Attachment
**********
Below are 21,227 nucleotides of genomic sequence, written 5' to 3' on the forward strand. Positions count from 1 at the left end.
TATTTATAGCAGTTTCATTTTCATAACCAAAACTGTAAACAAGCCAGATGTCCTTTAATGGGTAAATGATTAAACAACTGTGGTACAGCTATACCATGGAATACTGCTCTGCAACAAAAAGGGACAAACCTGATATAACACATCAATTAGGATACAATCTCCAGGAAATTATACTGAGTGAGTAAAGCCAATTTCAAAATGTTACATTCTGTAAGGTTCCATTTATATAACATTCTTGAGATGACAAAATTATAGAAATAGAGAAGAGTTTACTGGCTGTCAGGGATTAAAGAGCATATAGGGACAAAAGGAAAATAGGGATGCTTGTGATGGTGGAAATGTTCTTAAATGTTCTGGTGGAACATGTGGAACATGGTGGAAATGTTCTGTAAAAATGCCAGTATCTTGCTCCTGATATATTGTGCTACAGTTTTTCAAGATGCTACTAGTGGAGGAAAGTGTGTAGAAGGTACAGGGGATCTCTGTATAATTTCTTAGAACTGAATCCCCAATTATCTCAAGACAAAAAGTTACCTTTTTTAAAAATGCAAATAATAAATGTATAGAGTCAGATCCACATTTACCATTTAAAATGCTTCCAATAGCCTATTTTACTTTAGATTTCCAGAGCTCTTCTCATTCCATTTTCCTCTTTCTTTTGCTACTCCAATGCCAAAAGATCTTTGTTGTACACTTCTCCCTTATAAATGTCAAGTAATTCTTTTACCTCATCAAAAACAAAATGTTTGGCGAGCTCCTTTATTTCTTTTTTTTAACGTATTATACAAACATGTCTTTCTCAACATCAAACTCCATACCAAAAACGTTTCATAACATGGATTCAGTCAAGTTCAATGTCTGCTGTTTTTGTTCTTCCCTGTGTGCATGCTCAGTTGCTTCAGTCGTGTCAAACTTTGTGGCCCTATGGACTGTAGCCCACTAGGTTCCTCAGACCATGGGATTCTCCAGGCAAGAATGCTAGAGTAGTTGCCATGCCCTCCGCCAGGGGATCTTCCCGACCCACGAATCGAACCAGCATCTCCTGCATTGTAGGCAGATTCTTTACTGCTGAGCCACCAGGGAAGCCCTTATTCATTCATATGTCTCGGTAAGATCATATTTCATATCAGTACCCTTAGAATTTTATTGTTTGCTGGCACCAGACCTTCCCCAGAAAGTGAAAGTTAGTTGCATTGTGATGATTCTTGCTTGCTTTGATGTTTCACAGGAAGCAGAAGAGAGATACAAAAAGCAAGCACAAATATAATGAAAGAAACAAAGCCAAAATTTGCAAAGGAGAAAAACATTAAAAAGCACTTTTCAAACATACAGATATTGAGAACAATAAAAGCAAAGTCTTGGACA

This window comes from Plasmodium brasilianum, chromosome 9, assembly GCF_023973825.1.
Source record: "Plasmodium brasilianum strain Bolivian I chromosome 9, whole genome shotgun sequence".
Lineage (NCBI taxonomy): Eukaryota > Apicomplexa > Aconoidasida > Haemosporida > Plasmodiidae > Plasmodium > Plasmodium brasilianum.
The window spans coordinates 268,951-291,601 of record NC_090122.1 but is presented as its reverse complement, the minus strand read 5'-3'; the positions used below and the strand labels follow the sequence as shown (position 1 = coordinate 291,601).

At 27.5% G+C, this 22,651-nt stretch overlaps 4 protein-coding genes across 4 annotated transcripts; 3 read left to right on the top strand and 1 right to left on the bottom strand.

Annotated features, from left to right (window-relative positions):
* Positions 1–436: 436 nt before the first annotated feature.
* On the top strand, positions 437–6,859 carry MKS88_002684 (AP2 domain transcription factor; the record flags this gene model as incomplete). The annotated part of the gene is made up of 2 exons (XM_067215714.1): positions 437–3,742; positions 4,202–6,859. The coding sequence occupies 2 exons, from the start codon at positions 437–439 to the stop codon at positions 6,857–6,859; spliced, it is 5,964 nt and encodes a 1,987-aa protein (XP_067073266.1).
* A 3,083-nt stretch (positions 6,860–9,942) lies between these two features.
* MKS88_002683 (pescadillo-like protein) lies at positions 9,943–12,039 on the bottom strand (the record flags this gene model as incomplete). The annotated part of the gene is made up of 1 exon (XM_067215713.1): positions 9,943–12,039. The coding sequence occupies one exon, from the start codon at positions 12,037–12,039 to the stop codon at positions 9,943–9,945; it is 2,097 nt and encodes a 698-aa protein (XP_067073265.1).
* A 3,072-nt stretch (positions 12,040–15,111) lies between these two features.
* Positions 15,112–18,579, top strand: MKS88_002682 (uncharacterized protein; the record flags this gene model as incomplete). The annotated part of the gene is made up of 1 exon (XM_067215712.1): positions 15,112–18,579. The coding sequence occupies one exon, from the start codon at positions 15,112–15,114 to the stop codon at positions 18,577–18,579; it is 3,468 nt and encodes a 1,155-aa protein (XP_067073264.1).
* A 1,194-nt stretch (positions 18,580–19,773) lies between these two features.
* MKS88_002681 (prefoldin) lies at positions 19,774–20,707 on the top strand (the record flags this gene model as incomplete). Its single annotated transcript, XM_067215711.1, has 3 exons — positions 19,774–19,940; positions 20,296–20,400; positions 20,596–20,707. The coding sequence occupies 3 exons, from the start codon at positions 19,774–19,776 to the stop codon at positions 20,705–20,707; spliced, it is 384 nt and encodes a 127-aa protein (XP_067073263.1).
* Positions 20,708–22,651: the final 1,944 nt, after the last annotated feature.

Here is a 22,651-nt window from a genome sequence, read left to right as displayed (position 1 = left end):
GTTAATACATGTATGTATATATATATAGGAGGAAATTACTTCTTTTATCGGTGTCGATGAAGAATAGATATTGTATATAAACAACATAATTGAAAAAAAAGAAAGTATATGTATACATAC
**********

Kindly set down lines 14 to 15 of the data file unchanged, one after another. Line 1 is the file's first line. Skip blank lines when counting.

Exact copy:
* Positions 15,112–18,579, top strand: MKS88_002682 (uncharacterized protein; the record flags this gene model as incomplete). The annotated part of the gene is made up of 1 exon (XM_067215712.1): positions 15,112–18,579. The coding sequence occupies one exon, from the start codon at positions 15,112–15,114 to the stop codon at positions 18,577–18,579; it is 3,468 nt and encodes a 1,155-aa protein (XP_067073264.1).
* A 1,194-nt stretch (positions 18,580–19,773) lies between these two features.